Definition of Abiogenesis: the supposed spontaneous origination of living organisms directly from lifeless matter—called also spontaneous generation
Remember learning about Louis Pasteur? In his time, many people believed maggots just popped into life wherever meat was left out. They didn’t understand the connection between them and flies. They also thought wine fermented on its own, never thinking about yeast.
Belief in life just popping into existence without a parent is called Spontaneous Generation. Back before Jesus’ day, the Greeks and Romans already believed in it. It has never been observed and we now know it can’t happen.
But many scientists still believe it did happen, at least once, somewhere in the universe!
Scientists know people won’t take them seriously talking about spontaneous generation, so they changed the name of their belief. Now they prefer to call it “abiogenesis” which means non-life beginning.
Is abiogenesis really different? No. Which is why you don’t have kids books describing it. Instead you read about life after it already existed.
Sometimes, books will talk about an experiment scientists did back in the 1953. They say it proved you can get the building blocks for life when things are just right.
Well, that’s not really true. To get the results they were hoping for, the scientists in the Miller-Urey experiment carefully controlled everything:
- The amount of light was kept low
- The temperature was kept just right
- The ingredients in the experiment were carefully purified
- No one today thinks they used the right ingredients
- Most of the chemicals formed were deadly
After all this, they did get some amino acids (what proteins are built from).
Why is the most famous experiment for abiogenesis 60 years old? So many things couldn’t work in the real world, scientists have stopped even trying to show life started on earth. Many of them who won’t give up abiogenesis are looking to outer space for answers.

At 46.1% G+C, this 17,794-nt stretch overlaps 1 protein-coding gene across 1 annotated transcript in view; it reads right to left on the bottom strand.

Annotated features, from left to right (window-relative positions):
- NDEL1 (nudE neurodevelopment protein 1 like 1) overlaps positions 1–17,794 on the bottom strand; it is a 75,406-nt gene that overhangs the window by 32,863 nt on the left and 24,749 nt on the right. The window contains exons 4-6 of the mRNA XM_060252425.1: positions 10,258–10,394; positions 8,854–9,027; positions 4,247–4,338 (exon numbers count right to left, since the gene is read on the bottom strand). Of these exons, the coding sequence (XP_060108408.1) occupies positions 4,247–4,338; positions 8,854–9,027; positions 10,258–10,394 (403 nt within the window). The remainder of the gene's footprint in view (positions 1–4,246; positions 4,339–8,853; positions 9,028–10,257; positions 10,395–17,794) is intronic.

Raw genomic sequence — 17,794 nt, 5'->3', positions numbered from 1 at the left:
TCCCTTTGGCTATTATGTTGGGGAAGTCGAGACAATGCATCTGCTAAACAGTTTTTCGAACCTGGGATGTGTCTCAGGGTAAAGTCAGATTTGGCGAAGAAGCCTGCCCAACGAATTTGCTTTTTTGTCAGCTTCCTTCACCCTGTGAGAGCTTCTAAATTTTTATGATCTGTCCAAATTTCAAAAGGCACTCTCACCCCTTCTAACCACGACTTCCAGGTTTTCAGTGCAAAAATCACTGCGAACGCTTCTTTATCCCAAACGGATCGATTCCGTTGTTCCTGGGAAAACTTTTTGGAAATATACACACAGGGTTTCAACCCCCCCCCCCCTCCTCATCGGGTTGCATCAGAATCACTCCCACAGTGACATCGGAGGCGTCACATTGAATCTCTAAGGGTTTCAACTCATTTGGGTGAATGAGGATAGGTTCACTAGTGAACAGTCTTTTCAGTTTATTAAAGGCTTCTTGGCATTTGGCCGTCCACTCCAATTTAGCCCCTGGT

In the past few years, scientists have started searching meteorites for the building blocks of life. They are even finding some real extra-terrestrial amino acids.
But, just because you have an amino acid, doesn’t mean you can start new life. Getting amino acids to combine themselves into something like a protein is a huge task even when all the right ingredients are there. In the real world, there are a lot of things which would stop amino acids from building anything fancier.
Even if they did, everything alive uses only half the amino acids produced by non-living reactions. Here’s how it works: amino acids are kind of like your hands; they have all the same parts but are mirror images. Cells almost only use the “left-handed” ones. But, there is always an even mixture of both outside of cells.
Any protein trying to form wouldn’t be able to separate out all the “right-handed” acids and couldn’t form properly. Even if one could somehow form, just one protein doesn’t come close to what you need for a “simple” cell.
The truth is, if you had a perfect environment with everything a cell needs to survive in just the right amounts, you still couldn’t bring it to life. A dead body isn’t going to come back to life, even with all the parts in place, once the life is gone.
Only life can create life.
And the LORD God formed man of the dust of the ground, and breathed into his nostrils the breath of life; and man became a living soul. Genesis 2:7
For more, check out:
Institute for Creation Research: Origin of Life Research Still Dead
Creation Ministries International: Detailed Criticisms of the RNA World Hypothesis
Answers in Genesis: Why the Miller-Urey Research Argues Against Abiogenesis